For this week’s blog, I chose to read the Test Scenario VS Test Case from the softwaretestinghelp website.
Test Case – a concept which provides detailed information on what to test, steps to be taken and what the expected result would be. It is more about documenting details. It’s important when testing is in another place than the development team. Easier to get the devs and QA team in sync. There is only a one-time documentation of all the test cases and can be easily tracked in the future. Test cases are also helpful to when reporting bugs. Testers have the reference to the case ID’s and do not require mentioning every detail of the case. It is also helpful to new testers since all the test are already laid out. But it is time and money consuming as it requires more resources to detail everything.
Test Scenarios – a concept which provides a one-line information about what to test. It is more about thinking and discussions rather than listing everything. It is more important when you have a time constraint and most members understand what is happening. It is better because it can save time and makes everybody think about what to test. A good test coverage can be achieved and it reduces repeatability. But, if created by a specific reviewer or other users, they might not be in sync and cause confusions. This type of test also requires more discussion and team efforts.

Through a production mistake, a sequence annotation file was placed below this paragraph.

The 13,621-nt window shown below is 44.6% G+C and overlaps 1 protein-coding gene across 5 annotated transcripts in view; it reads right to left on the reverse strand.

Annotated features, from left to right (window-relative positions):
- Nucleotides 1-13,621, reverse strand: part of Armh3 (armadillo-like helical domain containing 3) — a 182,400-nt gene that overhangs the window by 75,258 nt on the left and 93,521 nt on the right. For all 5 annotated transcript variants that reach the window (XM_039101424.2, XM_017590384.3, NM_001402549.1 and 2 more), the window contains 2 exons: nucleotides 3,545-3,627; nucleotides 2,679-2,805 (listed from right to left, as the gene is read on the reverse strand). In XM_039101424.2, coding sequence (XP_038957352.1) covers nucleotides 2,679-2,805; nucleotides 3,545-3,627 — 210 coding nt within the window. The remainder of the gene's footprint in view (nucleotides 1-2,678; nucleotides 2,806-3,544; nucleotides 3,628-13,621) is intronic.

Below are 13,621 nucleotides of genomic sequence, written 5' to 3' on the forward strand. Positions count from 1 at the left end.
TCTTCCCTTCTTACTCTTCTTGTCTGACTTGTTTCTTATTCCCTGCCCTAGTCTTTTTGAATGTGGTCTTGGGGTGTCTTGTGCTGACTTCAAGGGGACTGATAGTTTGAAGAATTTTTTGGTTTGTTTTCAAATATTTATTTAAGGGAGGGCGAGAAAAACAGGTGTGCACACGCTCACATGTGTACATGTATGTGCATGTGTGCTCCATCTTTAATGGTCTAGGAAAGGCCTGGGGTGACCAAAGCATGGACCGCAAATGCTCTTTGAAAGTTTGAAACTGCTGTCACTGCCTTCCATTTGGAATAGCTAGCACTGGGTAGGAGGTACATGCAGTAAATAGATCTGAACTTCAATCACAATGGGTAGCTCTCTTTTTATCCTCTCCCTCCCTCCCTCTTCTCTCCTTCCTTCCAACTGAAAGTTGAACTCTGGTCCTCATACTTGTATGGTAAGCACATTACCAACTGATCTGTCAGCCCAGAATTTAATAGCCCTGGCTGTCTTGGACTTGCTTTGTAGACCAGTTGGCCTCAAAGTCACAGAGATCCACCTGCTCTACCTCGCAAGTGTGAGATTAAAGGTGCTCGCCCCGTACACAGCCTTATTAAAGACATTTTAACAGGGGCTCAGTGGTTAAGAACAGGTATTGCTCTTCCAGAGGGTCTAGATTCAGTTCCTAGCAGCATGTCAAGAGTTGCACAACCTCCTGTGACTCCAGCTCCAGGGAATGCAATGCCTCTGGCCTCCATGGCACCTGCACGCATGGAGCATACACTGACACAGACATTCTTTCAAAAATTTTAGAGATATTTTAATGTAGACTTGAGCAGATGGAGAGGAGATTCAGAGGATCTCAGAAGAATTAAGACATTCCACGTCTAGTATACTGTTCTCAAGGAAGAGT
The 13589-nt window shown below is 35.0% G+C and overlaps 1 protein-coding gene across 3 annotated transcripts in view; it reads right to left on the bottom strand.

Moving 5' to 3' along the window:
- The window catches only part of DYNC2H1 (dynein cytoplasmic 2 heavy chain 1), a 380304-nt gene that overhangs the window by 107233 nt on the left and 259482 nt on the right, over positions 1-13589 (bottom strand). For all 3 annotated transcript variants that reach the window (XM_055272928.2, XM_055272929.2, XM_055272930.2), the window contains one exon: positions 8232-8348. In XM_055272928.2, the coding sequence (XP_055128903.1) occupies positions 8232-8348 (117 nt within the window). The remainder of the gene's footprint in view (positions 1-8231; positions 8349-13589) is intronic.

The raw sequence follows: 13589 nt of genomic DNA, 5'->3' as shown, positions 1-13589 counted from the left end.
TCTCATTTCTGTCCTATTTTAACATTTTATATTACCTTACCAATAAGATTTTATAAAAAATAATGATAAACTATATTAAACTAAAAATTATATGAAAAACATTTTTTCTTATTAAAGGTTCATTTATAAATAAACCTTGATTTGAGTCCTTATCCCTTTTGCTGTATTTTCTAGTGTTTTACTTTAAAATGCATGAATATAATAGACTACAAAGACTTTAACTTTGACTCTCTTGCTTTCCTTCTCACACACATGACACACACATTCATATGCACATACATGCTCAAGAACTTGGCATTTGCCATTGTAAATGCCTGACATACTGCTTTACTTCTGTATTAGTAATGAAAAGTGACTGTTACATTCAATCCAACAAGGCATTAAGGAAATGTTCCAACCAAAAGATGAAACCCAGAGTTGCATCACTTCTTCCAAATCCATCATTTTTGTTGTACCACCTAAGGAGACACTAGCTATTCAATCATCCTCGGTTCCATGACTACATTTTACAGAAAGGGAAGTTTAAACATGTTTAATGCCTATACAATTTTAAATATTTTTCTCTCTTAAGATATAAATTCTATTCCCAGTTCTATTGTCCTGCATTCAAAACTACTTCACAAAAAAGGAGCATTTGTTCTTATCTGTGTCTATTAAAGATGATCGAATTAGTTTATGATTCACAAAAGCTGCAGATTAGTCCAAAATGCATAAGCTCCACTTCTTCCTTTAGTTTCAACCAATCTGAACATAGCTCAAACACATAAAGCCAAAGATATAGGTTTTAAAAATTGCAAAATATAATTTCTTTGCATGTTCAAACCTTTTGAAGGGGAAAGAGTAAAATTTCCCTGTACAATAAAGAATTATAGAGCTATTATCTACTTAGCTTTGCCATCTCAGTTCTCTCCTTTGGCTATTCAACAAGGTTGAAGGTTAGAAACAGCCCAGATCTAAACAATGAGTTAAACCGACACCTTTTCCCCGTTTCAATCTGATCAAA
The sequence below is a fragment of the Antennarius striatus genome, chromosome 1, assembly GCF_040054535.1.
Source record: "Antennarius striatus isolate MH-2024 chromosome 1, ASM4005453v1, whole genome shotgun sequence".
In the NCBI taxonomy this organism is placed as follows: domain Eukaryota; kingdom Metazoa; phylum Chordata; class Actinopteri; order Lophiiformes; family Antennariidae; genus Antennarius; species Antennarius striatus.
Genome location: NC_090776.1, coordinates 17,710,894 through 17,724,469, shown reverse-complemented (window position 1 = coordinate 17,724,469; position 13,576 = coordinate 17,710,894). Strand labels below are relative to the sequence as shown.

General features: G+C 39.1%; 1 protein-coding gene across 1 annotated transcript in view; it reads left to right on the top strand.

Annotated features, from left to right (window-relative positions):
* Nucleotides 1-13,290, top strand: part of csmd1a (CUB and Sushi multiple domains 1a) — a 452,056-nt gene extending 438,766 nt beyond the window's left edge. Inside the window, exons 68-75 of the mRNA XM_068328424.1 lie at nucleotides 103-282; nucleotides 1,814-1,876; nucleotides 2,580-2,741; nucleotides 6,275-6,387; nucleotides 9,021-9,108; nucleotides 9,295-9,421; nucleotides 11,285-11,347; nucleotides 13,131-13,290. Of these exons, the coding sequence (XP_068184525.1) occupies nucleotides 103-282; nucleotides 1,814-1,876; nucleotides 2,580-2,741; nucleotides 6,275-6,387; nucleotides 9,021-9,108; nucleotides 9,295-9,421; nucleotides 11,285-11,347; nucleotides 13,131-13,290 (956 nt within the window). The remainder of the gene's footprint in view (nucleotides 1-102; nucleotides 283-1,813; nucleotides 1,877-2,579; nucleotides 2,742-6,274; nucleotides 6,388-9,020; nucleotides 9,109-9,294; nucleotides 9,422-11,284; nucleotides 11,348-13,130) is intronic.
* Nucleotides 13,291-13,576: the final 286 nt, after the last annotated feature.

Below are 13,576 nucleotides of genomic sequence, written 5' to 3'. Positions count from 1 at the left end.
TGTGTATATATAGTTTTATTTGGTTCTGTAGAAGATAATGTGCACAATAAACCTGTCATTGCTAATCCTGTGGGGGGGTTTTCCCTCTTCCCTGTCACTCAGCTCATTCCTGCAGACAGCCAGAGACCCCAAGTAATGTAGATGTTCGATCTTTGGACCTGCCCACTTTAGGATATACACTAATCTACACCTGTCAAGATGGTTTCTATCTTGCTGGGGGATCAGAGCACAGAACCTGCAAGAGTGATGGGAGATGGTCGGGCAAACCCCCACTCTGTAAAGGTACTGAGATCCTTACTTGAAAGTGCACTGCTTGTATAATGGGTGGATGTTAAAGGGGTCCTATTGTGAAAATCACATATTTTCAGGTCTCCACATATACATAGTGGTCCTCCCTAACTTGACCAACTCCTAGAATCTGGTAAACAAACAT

I think this is a great read as it talks about the standard or old way of testing against the preferred testing by the new generation of software testing community. Test Case is the standard way of testing systems. While using a Test Scenario is new, it offers easier documentation when it comes to testing (assuming everybody understands what the system does). Although it seems like it is not beneficial since most companies change employees here and there, I can see test scenarios saving a lot of time just in the documentation. Learning about it opens up a lot of possibility in the way we think about testing but then again, there are already automated testing so test scenarios might not offer much in the future.